What Percentage Of Americans Have Tried Marijuana?

I have been a marijuana consumer for over two decades now.
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Almost everyone I know has tried marijuana at one point or another in their lives, especially people my age. That’s not to say that everyone I know is public about their current or prior marijuana consumption, but that also doesn’t mean that they are ashamed of it either. Gallup recently conducted a poll which found that 44% of Americans have tried marijuana. Per Gallup:

As Oregon becomes the fourth state to make recreational marijuana use legal, 44% of Americans say they have tried marijuana. This is the highest percentage Gallup has found since it began asking the question in 1969. Back then, a mere 4% admitted to having tried it.
These data are based on a July 8-12 Gallup poll, which came on the heels of the latest victory for pro-marijuana legalization advocates when, on July 1, Oregon joined Colorado, Alaska, Washington and the District of Columbia in making recreational use legal.
Each time Gallup has polled on the question, Americans have become at least marginally more likely to say they have tried smoking pot, including a six-percentage-point increase in the latest poll. The changes over time may reflect either an increase in the percentage who have tried the drug, or an increased willingness to admit to having done so in the past. The latter possibility certainly seems plausible given Americans’ growing support for legalizing marijuana in recent decades.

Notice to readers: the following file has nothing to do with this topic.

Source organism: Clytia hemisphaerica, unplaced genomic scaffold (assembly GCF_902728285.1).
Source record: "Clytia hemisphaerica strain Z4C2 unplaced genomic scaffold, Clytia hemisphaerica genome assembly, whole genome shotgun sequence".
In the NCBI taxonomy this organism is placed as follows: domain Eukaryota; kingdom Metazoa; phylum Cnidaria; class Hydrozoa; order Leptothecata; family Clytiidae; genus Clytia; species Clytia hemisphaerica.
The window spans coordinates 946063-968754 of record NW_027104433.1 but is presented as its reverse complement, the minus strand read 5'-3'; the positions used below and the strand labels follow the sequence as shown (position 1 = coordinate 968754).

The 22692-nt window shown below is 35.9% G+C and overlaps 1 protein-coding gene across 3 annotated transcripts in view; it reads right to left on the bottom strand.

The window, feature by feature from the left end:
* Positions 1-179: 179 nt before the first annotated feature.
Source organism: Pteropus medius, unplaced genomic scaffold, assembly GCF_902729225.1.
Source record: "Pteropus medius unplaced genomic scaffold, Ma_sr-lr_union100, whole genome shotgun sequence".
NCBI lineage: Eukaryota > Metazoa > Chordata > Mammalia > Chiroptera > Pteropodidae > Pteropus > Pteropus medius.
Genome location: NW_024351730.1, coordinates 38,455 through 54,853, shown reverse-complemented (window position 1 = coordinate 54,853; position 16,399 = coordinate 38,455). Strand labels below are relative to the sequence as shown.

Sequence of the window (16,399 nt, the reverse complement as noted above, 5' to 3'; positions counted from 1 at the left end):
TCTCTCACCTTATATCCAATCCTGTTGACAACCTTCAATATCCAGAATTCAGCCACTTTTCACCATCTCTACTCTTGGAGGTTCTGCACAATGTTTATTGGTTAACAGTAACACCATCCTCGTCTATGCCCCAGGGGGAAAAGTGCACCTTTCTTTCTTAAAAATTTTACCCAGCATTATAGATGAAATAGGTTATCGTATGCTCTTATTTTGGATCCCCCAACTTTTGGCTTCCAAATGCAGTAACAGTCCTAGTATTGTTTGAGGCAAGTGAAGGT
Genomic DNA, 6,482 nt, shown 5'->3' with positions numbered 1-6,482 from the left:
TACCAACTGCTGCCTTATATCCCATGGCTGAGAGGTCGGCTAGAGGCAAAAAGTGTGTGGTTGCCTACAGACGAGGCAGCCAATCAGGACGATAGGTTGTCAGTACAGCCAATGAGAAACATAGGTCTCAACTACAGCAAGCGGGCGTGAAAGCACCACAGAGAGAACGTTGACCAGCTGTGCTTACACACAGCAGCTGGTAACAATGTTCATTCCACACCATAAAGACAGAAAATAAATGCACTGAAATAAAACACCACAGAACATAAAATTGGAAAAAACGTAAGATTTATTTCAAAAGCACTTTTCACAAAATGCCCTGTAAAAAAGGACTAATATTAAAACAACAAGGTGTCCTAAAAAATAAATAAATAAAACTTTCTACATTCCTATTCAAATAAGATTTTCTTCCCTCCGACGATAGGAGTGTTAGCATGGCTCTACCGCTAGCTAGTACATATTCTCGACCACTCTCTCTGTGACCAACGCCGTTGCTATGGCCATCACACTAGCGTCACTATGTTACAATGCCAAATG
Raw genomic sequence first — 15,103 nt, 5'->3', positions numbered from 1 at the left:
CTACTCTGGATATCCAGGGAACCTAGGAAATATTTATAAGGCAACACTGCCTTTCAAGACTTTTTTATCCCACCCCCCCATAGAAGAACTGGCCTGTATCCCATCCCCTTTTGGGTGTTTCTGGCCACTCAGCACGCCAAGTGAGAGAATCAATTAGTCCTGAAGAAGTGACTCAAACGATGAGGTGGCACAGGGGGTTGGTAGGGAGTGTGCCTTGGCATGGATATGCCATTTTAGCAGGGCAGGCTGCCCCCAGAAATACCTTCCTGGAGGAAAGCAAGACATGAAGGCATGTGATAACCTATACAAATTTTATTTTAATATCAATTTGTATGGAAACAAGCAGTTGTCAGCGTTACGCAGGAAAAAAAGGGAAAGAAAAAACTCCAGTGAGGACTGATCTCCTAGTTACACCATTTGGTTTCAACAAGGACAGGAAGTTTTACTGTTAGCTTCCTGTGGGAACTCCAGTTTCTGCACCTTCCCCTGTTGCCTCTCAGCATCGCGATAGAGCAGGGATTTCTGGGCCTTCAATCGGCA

A separate question asks Americans more directly if they smoke marijuana now. Slightly more than one in 10 Americans (11%) say they do, up from 7% in 2013, although the shift is also within the poll’s margin of error.
In comparison, a separate question in the poll finds 19% of Americans say they smoke cigarettes.

I think the rise in the survey results are due to both more people trying marijuana lately, and more people willing to admit that they have tried marijuana due to changes in social perceptions. For a very long time marijuana was considered to be very taboo, and even talking about it was frowned upon. Now that marijuana legalization is spreading across America with every election, people are more willing to admit that they have done it, and are likely more willing to try marijuana if they haven’t because they don’t think there’s anything seriously wrong with it, nor should they.